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Local Market Price Trajectories Provide Look Into FHA Profitability

According to a ""recent article written by Andrew Jakabovics"":http://www.americanprogress.org/issues/2010/02/fha_price_news.html, an associate director for housing and economics at the ""Center for American Progress"":http://www.americanprogress.org/, the ""Federal Housing Finance Administration's"":http://www.fhfa.gov/ (FHFA) house price index (HPI) is a reminder that local markets behave differently over time, which strongly affects both lenders' and insurers' profitability, or lack thereof.


""As DSNews.com reported"":http://dsnews.comarticles/house-prices-fall-slightly-in-q4-2009-fhfa-2010-02-25, the FHFA released its quarterly HPI on Thursday, showing a 1.2 percent decline in the price of homes purchased during the fourth quarter of 2009 compared to the same quarter in 2008. While overall prices dropped at the national level, FHFA's HPI indicated a different story at the state and metropolitan level.

On a quarter-to-quarter basis, home prices in the fourth quarter rose in 27 states and Washington, D.C., and over the entire year, prices increased in 19 states. In his article, Jakabovics said these price trajectories have very important implications for lenders' and insurers' balance sheets, particularly for the ""Federal Housing Administration"":http://portal.hud.gov/portal/page/portal/HUD/federal_housing_administration (FHA).

FHA insures mortgages that are then securitized and sold to investors with an explicit guarantee, and borrowers with FHA mortgages pay an upfront insurance premium as well as an annual premium, Jakabovics explained. He said the premiums borrowers pay go toward a fund that pays out claims when insured mortgages go through foreclosure.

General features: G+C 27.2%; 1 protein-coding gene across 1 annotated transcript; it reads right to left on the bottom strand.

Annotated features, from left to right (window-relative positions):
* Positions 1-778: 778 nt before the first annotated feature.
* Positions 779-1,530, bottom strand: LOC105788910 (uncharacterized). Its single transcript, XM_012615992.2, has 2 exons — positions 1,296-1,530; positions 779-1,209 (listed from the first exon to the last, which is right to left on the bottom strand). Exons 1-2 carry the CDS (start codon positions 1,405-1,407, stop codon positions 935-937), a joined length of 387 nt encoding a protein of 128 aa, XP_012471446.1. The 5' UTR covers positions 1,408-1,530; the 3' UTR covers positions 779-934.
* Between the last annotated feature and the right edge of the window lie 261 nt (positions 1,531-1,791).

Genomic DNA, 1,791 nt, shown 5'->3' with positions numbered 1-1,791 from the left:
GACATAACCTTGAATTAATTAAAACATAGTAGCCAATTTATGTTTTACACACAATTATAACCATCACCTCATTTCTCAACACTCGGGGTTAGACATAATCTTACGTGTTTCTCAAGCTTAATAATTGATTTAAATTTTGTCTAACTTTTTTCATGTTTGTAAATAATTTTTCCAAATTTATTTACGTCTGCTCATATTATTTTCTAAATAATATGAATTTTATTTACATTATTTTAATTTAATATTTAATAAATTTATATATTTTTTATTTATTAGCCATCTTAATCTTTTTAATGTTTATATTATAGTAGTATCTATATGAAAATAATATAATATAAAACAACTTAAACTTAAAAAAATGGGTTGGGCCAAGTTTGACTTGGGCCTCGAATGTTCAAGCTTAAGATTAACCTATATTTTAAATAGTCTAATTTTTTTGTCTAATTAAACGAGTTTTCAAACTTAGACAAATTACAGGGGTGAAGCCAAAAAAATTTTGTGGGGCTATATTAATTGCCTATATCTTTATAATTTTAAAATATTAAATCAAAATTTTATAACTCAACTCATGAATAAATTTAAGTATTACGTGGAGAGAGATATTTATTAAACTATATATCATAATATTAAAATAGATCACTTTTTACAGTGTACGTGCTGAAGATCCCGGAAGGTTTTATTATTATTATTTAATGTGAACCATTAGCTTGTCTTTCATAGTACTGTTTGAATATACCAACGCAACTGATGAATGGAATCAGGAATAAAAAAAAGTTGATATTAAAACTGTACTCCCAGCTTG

As a result, FHA's losses are an obvious function of the number of loans that go through foreclosure, however Jakabovics said the magnitude of those losses are driven by the current value of the properties on their books relative to the outstanding mortgage balances and the insurance premiums paid over the life of each loan.

In 2008 and 2009, FHA insured 3.2 million single-family mortgages. By using the FHFA HPI to measure quarterly price changes at the metropolitan level, Jakabovics estimates that 2.5 million of these FHA-backed homes are effectively above water on FHA's books, accounting for the upfront premiums but assuming no annual premiums paid.

Jakabovics also used data from the HPI to predict that about 700,000 homes are currently worth less than their initial mortgage amounts, which translates into 21 percent of FHA properties currently underwater. While these properties pose potential costs to FHA's insurance fund, Jakabovics said it is worth noting that this figure is below the 24 percent of all mortgages currently estimated to be underwater by First American Core Logic.

Jakabovics said FHA's annualized foreclosure rate never exceeded 1.6 percent of its outstanding mortgages between January 2008 and August 2009, and he explained that a significant share of properties in foreclosure do not result in claims being paid. Regardless, Jakabovics said FHA's 2008 and 2009 activities would still be profitable even if every 2008 and 2009 FHA mortgage that is currently severely delinquent or in foreclosure were to generate claims against the FHA insurance fund, provided those properties were sold off at current market value.

To further investigate potential losses for FHA from loans insured in 2008 and 2009, Jakabovics is working with the Center for American Progress on an in-depth analysis that will include state and metropolitan level data. The study is slated for release next month.

About Author: Brittany Dunn


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